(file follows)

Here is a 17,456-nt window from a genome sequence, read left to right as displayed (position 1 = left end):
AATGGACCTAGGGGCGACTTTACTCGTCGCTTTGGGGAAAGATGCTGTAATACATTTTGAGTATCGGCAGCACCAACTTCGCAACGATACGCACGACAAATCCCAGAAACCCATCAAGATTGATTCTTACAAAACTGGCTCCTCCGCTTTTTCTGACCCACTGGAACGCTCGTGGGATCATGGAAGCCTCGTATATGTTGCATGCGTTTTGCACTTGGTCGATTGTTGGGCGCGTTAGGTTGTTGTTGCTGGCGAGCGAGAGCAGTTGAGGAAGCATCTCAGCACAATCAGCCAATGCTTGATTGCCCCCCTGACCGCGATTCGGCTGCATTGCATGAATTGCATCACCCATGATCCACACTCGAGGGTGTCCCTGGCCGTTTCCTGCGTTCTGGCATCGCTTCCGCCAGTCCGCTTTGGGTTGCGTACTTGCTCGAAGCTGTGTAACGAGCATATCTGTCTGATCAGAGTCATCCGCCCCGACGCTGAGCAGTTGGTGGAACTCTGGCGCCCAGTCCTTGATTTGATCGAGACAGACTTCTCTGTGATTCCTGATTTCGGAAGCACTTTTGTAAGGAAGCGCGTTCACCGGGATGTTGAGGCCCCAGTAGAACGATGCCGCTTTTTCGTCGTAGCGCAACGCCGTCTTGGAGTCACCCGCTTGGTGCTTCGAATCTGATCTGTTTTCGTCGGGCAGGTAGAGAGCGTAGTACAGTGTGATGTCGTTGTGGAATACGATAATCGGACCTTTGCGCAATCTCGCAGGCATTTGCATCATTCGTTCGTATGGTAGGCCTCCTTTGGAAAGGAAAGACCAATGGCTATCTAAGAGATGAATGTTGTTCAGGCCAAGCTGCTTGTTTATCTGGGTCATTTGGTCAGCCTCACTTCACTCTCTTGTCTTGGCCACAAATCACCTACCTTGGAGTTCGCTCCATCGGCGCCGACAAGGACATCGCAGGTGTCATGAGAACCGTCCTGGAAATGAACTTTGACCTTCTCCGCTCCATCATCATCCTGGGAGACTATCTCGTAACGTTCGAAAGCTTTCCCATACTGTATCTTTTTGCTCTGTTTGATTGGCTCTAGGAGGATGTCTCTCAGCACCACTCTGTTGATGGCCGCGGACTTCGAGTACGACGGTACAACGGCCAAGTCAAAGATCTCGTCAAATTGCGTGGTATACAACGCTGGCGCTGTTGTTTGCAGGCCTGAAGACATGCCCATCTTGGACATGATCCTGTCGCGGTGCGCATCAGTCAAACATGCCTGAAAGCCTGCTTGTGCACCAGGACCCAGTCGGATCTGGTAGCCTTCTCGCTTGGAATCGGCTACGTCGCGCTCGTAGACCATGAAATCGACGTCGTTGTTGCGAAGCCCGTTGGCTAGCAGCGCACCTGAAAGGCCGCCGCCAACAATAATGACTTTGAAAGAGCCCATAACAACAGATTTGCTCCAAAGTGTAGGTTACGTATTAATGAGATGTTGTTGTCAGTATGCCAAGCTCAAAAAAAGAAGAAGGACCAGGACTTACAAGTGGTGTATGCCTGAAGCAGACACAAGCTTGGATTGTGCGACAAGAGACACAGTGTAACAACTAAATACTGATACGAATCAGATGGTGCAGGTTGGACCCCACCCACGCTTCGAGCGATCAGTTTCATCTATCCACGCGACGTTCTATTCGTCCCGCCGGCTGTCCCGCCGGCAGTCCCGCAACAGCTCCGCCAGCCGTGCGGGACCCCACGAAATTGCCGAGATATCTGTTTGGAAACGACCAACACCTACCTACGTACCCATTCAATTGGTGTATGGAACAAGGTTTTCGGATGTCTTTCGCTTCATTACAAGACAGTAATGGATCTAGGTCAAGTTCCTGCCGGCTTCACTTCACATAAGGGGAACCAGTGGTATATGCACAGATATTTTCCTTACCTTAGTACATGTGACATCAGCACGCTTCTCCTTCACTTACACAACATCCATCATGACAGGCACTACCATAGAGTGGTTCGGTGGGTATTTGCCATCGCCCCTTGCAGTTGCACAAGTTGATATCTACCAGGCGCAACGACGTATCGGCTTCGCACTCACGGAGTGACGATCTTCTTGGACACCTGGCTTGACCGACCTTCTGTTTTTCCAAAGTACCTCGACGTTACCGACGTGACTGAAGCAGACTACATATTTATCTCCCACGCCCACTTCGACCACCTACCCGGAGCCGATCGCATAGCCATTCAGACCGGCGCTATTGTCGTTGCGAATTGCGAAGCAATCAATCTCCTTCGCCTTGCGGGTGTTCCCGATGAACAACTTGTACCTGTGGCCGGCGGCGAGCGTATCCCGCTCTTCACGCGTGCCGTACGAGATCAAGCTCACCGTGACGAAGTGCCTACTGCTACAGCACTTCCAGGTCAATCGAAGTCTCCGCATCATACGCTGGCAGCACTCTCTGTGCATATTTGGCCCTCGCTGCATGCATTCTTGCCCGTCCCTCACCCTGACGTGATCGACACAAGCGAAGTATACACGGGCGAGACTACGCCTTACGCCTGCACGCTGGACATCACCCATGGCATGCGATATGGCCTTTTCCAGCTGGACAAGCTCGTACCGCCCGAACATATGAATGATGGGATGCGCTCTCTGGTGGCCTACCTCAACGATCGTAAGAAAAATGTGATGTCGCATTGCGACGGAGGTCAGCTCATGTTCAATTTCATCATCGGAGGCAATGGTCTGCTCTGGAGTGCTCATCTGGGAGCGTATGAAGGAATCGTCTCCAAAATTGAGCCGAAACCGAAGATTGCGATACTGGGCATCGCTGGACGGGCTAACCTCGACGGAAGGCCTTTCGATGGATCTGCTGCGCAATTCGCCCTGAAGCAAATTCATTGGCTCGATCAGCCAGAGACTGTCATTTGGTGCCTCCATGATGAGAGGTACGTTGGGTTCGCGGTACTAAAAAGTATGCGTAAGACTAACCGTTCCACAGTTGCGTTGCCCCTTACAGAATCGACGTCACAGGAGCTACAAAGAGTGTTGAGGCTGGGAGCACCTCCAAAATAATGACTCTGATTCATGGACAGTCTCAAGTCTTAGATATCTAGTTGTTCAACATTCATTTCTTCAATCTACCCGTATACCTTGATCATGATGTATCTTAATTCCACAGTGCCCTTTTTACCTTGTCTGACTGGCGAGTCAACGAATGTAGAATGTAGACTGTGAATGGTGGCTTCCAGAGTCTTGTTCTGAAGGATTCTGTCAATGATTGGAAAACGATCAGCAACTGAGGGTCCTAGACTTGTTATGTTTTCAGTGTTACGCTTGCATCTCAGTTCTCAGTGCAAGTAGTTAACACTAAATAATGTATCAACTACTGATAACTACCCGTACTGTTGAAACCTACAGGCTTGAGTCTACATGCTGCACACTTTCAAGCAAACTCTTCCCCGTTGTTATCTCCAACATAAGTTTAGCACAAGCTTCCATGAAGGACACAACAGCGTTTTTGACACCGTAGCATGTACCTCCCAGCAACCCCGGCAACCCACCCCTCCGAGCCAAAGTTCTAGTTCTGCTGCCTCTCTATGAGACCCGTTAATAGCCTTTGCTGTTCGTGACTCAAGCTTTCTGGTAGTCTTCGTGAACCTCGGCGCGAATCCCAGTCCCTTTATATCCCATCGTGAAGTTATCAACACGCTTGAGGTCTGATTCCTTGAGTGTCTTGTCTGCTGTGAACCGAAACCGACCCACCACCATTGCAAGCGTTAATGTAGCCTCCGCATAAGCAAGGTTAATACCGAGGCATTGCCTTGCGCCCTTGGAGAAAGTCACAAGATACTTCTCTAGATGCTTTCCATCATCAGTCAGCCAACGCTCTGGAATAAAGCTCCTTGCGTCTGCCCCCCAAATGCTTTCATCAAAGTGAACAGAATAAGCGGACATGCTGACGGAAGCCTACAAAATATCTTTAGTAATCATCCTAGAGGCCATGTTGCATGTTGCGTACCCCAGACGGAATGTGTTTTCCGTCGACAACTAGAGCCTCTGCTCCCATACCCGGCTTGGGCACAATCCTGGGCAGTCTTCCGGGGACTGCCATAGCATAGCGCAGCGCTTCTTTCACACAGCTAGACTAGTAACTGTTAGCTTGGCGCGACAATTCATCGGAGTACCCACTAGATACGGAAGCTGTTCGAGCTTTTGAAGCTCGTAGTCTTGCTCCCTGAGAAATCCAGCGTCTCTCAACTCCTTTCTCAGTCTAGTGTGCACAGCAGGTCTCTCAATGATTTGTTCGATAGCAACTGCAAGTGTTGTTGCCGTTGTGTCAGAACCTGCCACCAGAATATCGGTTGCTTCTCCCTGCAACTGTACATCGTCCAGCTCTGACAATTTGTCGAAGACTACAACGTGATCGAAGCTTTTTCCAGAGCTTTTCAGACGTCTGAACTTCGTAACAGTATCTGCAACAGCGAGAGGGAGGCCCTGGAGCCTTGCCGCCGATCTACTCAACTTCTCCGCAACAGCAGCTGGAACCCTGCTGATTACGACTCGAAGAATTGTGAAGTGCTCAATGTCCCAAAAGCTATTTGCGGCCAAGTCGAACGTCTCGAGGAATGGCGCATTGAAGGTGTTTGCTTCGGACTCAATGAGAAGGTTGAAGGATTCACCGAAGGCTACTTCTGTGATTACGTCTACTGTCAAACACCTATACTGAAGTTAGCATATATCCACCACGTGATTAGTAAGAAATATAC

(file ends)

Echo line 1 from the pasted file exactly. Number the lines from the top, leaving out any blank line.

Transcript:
Here is a 17,456-nt window from a genome sequence, read left to right as displayed (position 1 = left end):